Python SCOOP (software)

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Python SCOOP
Original author(s) Marc Parizeau and Yannick Hold
Developer(s) Yannick Hold and Olivier Gagnon
Stable release
0.7.1 / March 17, 2014; 2 years ago (2014-03-17)
Written in Python
Operating system POSIX-compliant
Platform Cross-platform
Type Distributed computing framework
License LGPL

SCOOP (Scalable Concurrent Operations in Python) is a Python software module for distributing concurrent tasks on various environments, from heterogeneous grids of workstations to supercomputers.

It uses ØMQ and the Greenlet package as building blocks to encapsulate and distribute tasks (named a Future) between processes and/or systems. Its interface is inspired from the PEP-3148 proposal.

SCOOP is targeted towards scientific applications that require execution of many loosely coupled tasks using all available hardware resources. These resources need to be accessible through SSH.


SCOOP was initiated by Yannick Hold and Marc Parizeau at the Computer Vision and Systems Laboratory of Université Laval. It is an iterative step over the now deprecated DTM module of the DEAP framework for developing evolutionary algorithm. While DTM used MPI for its communications, SCOOP uses instead ØMQ.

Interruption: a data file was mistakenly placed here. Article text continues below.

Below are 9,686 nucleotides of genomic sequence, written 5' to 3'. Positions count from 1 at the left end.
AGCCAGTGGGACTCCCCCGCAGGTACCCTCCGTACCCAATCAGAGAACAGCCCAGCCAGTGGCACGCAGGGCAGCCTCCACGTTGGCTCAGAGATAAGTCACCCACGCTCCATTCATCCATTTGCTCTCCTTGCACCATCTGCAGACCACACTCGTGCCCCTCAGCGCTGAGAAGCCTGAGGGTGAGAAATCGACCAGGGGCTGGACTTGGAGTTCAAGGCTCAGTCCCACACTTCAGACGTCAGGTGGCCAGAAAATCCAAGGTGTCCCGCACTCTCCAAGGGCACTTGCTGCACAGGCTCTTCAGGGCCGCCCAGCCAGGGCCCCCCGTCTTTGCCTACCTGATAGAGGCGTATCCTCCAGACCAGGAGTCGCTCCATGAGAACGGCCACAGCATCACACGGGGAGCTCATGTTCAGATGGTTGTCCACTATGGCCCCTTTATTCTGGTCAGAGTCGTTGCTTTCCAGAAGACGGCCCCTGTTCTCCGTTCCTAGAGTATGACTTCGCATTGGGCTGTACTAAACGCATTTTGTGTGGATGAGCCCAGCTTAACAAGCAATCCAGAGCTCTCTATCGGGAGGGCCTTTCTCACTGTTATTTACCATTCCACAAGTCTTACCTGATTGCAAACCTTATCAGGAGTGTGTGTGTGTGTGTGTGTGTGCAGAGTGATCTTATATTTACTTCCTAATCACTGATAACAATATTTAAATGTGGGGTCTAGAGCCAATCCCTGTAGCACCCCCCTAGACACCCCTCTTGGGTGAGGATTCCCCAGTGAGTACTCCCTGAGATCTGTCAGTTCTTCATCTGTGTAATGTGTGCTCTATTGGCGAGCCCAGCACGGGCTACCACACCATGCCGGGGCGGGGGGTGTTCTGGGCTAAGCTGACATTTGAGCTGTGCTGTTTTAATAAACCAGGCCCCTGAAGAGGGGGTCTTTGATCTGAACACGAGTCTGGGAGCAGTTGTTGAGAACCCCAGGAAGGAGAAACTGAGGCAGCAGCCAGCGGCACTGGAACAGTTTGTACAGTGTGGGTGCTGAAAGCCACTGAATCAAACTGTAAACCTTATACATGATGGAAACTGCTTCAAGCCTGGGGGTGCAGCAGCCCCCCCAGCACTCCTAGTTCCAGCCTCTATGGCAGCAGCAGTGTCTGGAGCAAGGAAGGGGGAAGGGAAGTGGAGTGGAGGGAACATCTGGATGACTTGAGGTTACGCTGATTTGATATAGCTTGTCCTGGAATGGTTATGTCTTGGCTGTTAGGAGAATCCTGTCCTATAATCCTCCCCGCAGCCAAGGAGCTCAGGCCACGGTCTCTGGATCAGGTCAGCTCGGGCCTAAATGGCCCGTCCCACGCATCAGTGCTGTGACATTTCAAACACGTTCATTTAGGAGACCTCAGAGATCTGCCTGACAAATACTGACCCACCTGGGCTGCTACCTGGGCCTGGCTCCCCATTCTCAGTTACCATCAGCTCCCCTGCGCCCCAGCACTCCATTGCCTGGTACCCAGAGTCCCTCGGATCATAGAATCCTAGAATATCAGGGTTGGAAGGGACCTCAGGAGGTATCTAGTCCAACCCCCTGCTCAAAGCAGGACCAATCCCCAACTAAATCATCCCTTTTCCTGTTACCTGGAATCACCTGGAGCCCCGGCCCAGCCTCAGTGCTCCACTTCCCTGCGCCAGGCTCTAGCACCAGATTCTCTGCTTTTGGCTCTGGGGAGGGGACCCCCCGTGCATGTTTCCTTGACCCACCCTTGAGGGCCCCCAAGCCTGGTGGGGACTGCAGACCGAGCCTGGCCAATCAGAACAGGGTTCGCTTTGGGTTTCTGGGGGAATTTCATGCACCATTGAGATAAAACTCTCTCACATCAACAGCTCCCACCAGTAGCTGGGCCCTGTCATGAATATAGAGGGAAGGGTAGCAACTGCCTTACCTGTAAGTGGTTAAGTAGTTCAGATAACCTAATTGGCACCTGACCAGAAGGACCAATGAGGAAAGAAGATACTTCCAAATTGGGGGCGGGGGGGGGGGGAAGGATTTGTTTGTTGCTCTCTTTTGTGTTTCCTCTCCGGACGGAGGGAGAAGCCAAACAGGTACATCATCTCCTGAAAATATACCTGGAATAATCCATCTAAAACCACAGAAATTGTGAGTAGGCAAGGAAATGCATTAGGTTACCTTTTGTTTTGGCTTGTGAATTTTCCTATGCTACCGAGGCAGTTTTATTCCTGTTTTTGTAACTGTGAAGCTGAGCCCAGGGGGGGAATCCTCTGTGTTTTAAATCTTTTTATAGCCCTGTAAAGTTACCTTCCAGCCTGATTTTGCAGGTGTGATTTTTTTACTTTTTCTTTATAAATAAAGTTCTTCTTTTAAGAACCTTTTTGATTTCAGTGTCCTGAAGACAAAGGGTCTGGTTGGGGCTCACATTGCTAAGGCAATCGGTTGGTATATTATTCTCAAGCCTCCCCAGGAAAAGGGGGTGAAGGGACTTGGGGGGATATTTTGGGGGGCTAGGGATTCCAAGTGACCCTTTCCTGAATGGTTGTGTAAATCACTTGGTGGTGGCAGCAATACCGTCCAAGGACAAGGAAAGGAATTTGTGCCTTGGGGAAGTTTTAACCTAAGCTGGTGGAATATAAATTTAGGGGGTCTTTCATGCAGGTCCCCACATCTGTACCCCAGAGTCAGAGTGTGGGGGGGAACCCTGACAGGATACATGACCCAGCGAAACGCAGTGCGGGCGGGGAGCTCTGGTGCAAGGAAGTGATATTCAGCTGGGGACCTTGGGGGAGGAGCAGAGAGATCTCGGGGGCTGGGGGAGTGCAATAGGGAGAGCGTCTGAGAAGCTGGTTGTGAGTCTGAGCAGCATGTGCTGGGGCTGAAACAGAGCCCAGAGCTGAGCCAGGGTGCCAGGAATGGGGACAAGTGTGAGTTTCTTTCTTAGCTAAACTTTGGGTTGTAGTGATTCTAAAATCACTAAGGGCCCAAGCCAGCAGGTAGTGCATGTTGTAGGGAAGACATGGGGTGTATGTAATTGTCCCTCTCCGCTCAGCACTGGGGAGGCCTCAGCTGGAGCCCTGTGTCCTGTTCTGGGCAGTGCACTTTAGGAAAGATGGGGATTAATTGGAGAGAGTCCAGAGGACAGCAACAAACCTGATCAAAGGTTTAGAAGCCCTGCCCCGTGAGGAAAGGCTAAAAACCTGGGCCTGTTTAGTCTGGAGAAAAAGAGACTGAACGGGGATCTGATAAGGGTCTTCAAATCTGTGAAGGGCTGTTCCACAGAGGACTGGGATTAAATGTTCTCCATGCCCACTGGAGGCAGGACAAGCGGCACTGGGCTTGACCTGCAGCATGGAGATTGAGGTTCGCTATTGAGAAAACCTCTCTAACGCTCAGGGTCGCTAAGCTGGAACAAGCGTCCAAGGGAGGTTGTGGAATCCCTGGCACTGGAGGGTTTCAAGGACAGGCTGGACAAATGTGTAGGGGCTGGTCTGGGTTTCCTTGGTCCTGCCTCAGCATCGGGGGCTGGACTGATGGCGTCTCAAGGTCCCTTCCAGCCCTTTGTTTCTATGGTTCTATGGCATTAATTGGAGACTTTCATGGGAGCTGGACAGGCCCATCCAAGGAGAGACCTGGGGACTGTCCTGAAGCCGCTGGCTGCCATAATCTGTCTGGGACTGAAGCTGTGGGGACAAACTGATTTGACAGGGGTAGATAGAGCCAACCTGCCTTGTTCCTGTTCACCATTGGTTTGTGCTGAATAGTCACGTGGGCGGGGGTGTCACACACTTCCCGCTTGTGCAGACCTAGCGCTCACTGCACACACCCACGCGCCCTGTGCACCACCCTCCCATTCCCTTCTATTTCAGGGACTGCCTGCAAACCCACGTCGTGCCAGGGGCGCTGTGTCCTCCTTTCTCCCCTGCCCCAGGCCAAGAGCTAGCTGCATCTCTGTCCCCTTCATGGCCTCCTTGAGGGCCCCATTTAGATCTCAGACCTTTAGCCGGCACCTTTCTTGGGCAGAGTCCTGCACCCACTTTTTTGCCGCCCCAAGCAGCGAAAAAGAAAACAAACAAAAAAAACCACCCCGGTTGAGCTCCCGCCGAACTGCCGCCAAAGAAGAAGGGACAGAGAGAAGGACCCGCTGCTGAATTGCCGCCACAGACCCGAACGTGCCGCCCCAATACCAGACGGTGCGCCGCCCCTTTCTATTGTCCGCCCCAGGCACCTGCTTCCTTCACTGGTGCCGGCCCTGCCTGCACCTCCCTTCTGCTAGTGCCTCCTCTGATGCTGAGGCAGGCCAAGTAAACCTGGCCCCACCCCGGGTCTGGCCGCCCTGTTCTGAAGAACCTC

Network topology[edit]

SCOOP uses the Broker Architecture[1] to distribute its Futures. It is based on a central element, called the Broker, that dispatches work to its workers. The main difference between this pattern and a Master/slave topology reside in the Future origin. In the Broker architecture, the Futures emanate from a worker, which is located on the periphery of the topology, instead of the master in the Master/slave architecture. This allows higher reliability in regard to worker faults and generally better performances due to the generic function of the Broker. Since he doesn't need to serialize nor deserialize any Future to route them around the grid, his workload consists of networking or interprocess I/O and almost no CPU processing time. This lowers the bottleneck of the Broker topology.

The Broker architecture won't stress the networking fabric and elements as much as a totally distributed topology since there is only one connection required on every worker.


An introductory parallel "Hello, world!" example is implemented this way:

from scoop import futures

def helloWorld(value):
    return "Hello World from Future #{}".format(value)

if __name__ == "__main__":
    returnValues =, range(16))


  1. ^ "ZeroMQ - The Guide, Pieter Hintjens". iMatix Corporation. Retrieved 4 October 2012. 

External links[edit]